Some people have asked us on Twitter how ‘Born This Way’ compares to other songs. Is it better than ‘Bad Romance’, a few people have wondered. In a battle between ‘Born This Way’ and the Britney single ‘Hold It Against Me’, others have asked, which song would win? Well to the first question it’s too early to say (we’ll hold our hands up here and say that the first couple of times we heard ‘Bad Romance’ we thought it sounded too much like ‘Poker Face’ – amazing) and to the second question we love ‘Hold It Against Me’ in some ways and we love ‘Born This Way’ in various other ways, but we prefer ‘Born This Way’. Come back to us in a few weeks once we’ve got used to both songs and ask us again, if you like.

Yes, I’m sure this Gaga stan reviewer is going to decide, a week later, that she actually prefers Britney.

What role will ‘Born This Way’ play in Lady Gaga’s ever-expanding discography?

Ever-expanding? Her second full-length album?

While her fan interaction is (for better or worse) already legendary, Gaga has always done a good job of seeming to exist, creatively, in something of a bubble. What’s interesting about ‘Born This Way’, however, is that it feels a bit like a response to two main criticisms people throw at Lady Gaga.

Oh, how I wonder if these will be strawman arguments…

Criticism 1: “You rip off Madonna all the time but don’t credit her.”
‘Born This Way’ answer: “Well how do you like this then, I’ve made a song that sounds like some of her big hits (but also like its own song), because OBVIOUSLY I know who Madonna is, it’s not as if I am somehow expecting you all to imagine that I have never heard of this ‘Madonna’ singer, it’s bloody Madonna after all isn’t it.”

No, that’s not the first criticism. The key criticism surrounding her style is her blatant theft of Roisin Murphy’s style. The entire Fame era’s wardrobe was stolen from her. This isn’t about Madonna: that’s a strawman argument set up by Monsters who are delusional enough to think that their Mother Monster is her true heir. The entire purpose of this non-argument is to put Lady Gaga’s name in the same sentence as Madonna, and nothing more.

Criticism 2: “You bang on about your bloody ‘Monsters’ all the time and you’re always going on about the gays this, the gays that, but then we listen to your music and it’s just stuff about going clubbing with a few abstract references to things being a bit weird sometimes.”
‘Born This Way’ answer: “Here’s a song that is specifically and explicitly about that sort of stuff, so piss off.”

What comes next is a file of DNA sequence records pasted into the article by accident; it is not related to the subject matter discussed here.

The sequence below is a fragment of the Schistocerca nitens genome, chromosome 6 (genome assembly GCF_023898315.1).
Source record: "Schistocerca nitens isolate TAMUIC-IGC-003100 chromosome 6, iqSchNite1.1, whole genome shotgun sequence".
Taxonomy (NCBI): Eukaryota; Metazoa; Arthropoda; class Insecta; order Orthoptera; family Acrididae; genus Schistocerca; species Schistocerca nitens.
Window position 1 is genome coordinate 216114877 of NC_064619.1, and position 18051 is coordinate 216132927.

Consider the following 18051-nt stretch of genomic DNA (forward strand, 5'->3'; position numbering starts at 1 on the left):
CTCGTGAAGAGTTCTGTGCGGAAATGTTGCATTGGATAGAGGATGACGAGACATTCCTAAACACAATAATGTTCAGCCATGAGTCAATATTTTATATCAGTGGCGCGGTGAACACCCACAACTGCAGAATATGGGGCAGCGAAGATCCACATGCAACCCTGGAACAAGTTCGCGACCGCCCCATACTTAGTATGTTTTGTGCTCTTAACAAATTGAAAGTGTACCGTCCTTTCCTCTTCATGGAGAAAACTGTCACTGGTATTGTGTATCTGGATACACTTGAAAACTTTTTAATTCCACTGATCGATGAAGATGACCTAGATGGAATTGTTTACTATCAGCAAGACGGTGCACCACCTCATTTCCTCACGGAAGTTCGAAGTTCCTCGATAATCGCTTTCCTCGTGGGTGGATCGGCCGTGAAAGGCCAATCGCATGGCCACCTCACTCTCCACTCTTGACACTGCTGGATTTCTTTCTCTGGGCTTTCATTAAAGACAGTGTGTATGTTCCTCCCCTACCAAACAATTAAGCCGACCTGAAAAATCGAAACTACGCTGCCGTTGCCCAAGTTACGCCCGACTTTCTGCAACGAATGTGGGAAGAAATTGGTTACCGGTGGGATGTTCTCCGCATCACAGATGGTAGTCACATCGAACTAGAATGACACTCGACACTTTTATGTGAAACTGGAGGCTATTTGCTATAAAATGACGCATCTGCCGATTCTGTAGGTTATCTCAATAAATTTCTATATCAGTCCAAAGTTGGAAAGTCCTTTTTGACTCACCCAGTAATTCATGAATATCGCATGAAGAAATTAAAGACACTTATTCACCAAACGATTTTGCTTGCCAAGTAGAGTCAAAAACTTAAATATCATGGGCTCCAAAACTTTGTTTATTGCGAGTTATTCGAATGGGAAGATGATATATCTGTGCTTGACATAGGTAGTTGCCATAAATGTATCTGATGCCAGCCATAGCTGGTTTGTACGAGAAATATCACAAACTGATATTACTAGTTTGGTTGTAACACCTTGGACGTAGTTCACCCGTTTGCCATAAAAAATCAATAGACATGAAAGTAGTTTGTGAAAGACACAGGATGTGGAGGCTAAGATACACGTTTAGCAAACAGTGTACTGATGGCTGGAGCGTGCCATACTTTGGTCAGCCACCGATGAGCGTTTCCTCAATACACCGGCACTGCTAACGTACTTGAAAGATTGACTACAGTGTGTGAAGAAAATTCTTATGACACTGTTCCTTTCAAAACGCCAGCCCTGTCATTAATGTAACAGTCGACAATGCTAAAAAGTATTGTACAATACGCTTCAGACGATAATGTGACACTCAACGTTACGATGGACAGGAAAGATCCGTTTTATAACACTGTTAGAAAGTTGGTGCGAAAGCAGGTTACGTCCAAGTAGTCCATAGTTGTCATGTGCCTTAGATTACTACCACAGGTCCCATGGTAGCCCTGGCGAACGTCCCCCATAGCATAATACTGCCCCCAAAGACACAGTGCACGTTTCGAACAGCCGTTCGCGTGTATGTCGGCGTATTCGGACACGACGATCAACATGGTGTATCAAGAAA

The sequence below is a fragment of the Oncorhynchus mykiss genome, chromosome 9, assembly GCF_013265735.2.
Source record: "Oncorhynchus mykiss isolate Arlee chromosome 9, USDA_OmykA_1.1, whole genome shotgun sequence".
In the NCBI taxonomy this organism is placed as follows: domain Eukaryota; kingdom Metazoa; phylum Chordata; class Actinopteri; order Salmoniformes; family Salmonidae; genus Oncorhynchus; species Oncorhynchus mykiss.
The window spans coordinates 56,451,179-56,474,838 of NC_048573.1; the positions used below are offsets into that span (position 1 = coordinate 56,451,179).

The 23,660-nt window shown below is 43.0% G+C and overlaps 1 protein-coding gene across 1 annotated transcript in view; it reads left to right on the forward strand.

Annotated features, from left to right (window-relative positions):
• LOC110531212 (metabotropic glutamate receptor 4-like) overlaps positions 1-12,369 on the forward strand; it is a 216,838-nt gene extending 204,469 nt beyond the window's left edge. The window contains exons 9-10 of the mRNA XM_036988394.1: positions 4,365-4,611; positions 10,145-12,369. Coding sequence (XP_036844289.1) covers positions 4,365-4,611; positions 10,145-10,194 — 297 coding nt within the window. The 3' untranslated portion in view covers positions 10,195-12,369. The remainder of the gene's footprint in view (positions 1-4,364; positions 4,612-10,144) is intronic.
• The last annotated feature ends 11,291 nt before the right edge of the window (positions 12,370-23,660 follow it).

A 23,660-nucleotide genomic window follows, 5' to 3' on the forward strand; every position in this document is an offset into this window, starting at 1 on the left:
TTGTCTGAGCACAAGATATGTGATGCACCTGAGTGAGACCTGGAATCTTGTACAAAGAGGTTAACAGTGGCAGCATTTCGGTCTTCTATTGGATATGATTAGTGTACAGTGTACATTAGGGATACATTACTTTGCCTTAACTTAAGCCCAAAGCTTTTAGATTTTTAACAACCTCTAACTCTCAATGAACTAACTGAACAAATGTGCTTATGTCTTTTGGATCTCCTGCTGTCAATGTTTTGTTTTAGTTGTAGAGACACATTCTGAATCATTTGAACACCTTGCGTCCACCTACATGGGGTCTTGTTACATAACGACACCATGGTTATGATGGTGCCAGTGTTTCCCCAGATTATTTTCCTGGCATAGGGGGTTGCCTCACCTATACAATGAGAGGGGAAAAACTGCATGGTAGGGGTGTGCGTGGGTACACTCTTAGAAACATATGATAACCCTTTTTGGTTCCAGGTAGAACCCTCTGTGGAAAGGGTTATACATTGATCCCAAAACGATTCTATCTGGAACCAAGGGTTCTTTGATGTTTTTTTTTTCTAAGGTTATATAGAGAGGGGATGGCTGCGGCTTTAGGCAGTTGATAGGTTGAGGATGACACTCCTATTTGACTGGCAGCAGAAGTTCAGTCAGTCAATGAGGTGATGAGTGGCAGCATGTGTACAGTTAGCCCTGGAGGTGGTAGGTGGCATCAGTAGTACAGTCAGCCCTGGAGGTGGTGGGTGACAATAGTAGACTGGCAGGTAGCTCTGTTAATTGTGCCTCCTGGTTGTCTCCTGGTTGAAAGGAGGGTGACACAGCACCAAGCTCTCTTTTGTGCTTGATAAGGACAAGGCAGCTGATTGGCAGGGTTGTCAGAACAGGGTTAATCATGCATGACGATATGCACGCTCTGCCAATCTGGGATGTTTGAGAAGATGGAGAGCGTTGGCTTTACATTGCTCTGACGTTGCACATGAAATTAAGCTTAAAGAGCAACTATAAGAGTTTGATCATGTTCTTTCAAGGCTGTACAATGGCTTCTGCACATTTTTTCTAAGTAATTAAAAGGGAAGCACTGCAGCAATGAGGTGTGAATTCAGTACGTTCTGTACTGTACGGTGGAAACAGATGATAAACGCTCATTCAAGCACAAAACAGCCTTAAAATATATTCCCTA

She’s finally delivered on her constant nattering, but this doesn’t nullify her arrogant criticisms of other artists over the past year for apparently thieving her ‘be-yourself’ image and trying to make it “trendy,” (clearly a shot at Katy Perry and Ke$ha), nor does it enshrine her as a revolutionary leader of misfits and freaks. She fashions herself as a blazing comet in a dark sky, but what she’s given us is a song that’s little different, substantively, from Christina Aguilera’s (superior) “Beautiful.” Every banal cliche of self-help literature has been packed into “Born This Way.” But on the bright side: at least we know that she, not a professional songwriter, wrote the words. They’re really that bad that we know that a professional songwriter could have never written them.

It feels like ‘Born This Way’ is a bit of a turning point for Lady Gaga – on both those counts it’s the moment where she’s putting her money where her mouth is. It is certainly a big test, because the absurd level of hysteria building towards Friday’s premiere (and Sunday’s first performance) is putting a huge amount of pressure on the song itself. It’s almost an unfair amount of pressure, really. Can anything live up to this hype? Mind you, when you think about how much we and so many other people harp on about her being pop’s Second Coming, it’s only fair that expectations are high. Fortunately the song is, as we have already stated, amazing.

Only a Lady Gaga stan would fail to see the preposterous nature of this paragraph. The absurd level of hysteria surrounding “Born This Way” was created entirely by Lady Gaga herself. For months, she has been declaring her work the “greatest of the decade,” the “anthem for our generation,” and so forth. Her mouthpiece Pigrez Hilton swore it would “change the culture.” If there’s anyone to blame for a seemingly unfair level of hype, it’s her and her minions. She has overpromised, and she cannot possibly deliver on this. The lyrics have already proven that this is an exercise in self-indulgence.